Taking the temperature of the Canadian cold chain

Biopharmaceutical growth, excursions, and monitoring responsibilities are key issues for shippers of temperature-sensitive products. "One of the trends in cold chain distribution is the growing presence of biologics and pharmaceuticals that require more temperature-sensitive handling and monitoring. They are more expensive and fragile products, and as more of these enter the market, it increasingly behooves industry to pay close attention to their careful handling and temperature monitoring." That assessment comes from Allan Reynolds, vice president, industry and member relations for CAPDM, the Canadian Assn. for Pharmacy Distribution Management.

CAPDM is the voice for the pharmacy distribution industry in Canada, with members including manufacturers, wholesalers, distributors, pharmacy chains, and service providers.

Reynolds' observations stem from moderating the "Manufacturer-To-Pharmacy Regulatory Panel" at the 6th Annual Cold Chain Management and Temperature Control Summit in Toronto in late February.

The growing biopharmaceutical sector "has already been a boon to companies that specialize in cold chain packaging supplies," he says, including Sensitech, Thermosafe from Tegrant, TCP, Jones Packaging, Richards Packaging, and others. He says it also has been a boon to those who transport them in specialty vehicles from companies such as UPS, ATS, TransX, Skelton, Meyers, World Courier, and other carriers.

Excursions and 'last-mile' distribution

Another issue, Reynolds says, concerns excursions in temperature-either higher or lower than what's on the product label-for a very short period that doesn't damage the product. "We are not talking here about biologic," he says. "The question becomes for how long and to what extent is that excursion? Everyone is aware that there are going to be excursions in transport."

Discussion continues as to whether there is going to be more attention paid within the near-term by manufacturers, by wholesalers and distributors, and by governments to ensure that the temperature of a product during transport remains stable and stays within the acceptable range listed on its label.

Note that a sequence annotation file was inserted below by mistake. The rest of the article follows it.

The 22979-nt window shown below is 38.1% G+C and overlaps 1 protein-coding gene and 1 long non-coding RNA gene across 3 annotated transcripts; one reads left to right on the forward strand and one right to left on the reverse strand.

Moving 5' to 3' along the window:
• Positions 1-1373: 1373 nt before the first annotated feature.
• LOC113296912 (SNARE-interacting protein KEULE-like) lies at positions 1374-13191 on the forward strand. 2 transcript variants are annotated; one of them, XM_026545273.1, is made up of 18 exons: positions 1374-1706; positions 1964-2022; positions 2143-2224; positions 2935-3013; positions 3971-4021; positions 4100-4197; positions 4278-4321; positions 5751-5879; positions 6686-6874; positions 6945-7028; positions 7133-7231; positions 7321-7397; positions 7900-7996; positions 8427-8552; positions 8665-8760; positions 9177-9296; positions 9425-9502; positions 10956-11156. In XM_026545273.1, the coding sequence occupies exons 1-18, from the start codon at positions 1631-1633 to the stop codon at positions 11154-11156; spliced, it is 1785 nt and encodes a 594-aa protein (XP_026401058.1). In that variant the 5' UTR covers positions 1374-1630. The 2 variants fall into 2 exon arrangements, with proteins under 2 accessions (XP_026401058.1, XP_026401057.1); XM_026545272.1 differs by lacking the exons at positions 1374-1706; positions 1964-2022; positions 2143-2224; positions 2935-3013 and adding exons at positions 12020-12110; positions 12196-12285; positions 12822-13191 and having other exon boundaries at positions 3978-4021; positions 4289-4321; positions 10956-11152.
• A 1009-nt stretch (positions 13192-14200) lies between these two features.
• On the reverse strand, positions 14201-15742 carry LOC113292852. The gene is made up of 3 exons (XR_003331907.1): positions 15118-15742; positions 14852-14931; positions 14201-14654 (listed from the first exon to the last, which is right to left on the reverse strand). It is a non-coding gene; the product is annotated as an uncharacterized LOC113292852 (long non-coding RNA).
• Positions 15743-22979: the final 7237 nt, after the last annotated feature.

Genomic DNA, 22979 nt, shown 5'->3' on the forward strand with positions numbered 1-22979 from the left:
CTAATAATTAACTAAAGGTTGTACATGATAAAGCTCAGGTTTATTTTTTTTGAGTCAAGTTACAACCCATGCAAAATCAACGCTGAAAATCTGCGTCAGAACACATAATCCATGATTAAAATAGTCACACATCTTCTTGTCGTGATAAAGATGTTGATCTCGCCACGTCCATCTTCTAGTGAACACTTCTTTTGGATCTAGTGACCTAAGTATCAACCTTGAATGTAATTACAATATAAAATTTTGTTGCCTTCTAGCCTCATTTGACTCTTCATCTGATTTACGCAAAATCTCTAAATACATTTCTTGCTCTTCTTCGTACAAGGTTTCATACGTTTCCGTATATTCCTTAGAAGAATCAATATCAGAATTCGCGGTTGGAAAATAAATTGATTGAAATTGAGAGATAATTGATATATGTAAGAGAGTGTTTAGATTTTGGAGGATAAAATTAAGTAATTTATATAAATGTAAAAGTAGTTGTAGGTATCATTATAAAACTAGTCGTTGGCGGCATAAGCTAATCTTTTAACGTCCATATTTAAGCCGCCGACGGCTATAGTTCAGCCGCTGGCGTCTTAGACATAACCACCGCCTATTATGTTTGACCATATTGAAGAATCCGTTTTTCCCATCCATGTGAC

Reynolds says, "Temperatures are of particular concern during the last leg of the journey, called 'last-mile' distribution, where people are saying, 'What's the good of doing 98 percent due diligence if we forget about the last two percent?' Care needs to be taken to make sure that the distributor or manufacturer has a Quality Assurance agreement with its carrier that also includes ensuring product integrity during that last mile. Different carriers will perhaps find different ways to do that, but that is not something that has always been built into QA agreements, and we will start to see that happening more often."

From a regulatory standpoint, Canada's equivalent of the U.S. Food and Drug Administration is the Health Canada Ministry. Reynolds explains, "It has an inspectorate that does periodic inspections of the manufacturing sites and of distributors to ensure that proper temperatures and storage conditions are being met. They look over the documentation regarding transport. They have not been inspecting transportation modes up to this point but they want to be assured that there are QA agreements between, say, a wholesaler and its trucking company, that cover the safety of the product."

He says there's a growing issue in the U.S. and Canada for many wholesalers and manufacturers about whether or not to include protective temperature-control packaging more often or not, or to do more temperature monitoring within warehouses and transportation vehicles. A third option is to do both-provide protective safe packaging and conduct temperature mapping in the vehicles and in the storage areas of distributors and manufacturers.

Reynolds explains, "The Health Canada Inspectorate wants to know that you have temperature control inside the warehouse, and out through the shipping door. They may want to know the average temperature when you receive the products as a wholesaler and how long the products reside there before they are moved inside to take their place on the shelf. Perhaps they will ask for any data that relates to the temperatures at the doors. Wholesalers now provide that. It's something they didn't used to do."

Overall, these products can be solids, liquids, ointments, and other forms, with gel caps and tablets the most prevalent. Medical devices and nutraceuticals are also subject to inspection, Reynolds says, although "it's a little less rigorous," he admits. "Medical devices do have to be inspected, and nutraceuticals fall under the regulations for good manufacturing practices, which include good distribution practices," he adds.

Most products fall into the familiar 2ºC to 8ºC range, but Reynolds adds that there is a growing awareness about ensuring products at ambient temperatures in the 15ºC to 25ºC range. "Sometimes those products are forgotten because the lower-temperature-sensitive products are perhaps more subject to deterioration if there is an excursion," he says. "It's fair to say the ambient products are more resilient, but one doesn't want to take that for granted."

Based on geography, it makes sense that shipments to or within Canada face different temperature and humidity challenges than those in some areas within the U.S. That said, the two countries share many of the same challenges. Ultimately, the goal is to ensure that the product retains efficacy and is maintained at the appropriate temperature range throughout the supply chain, especially through that last mile to the patient. [HCP]

--By Jim Butschli, Editor
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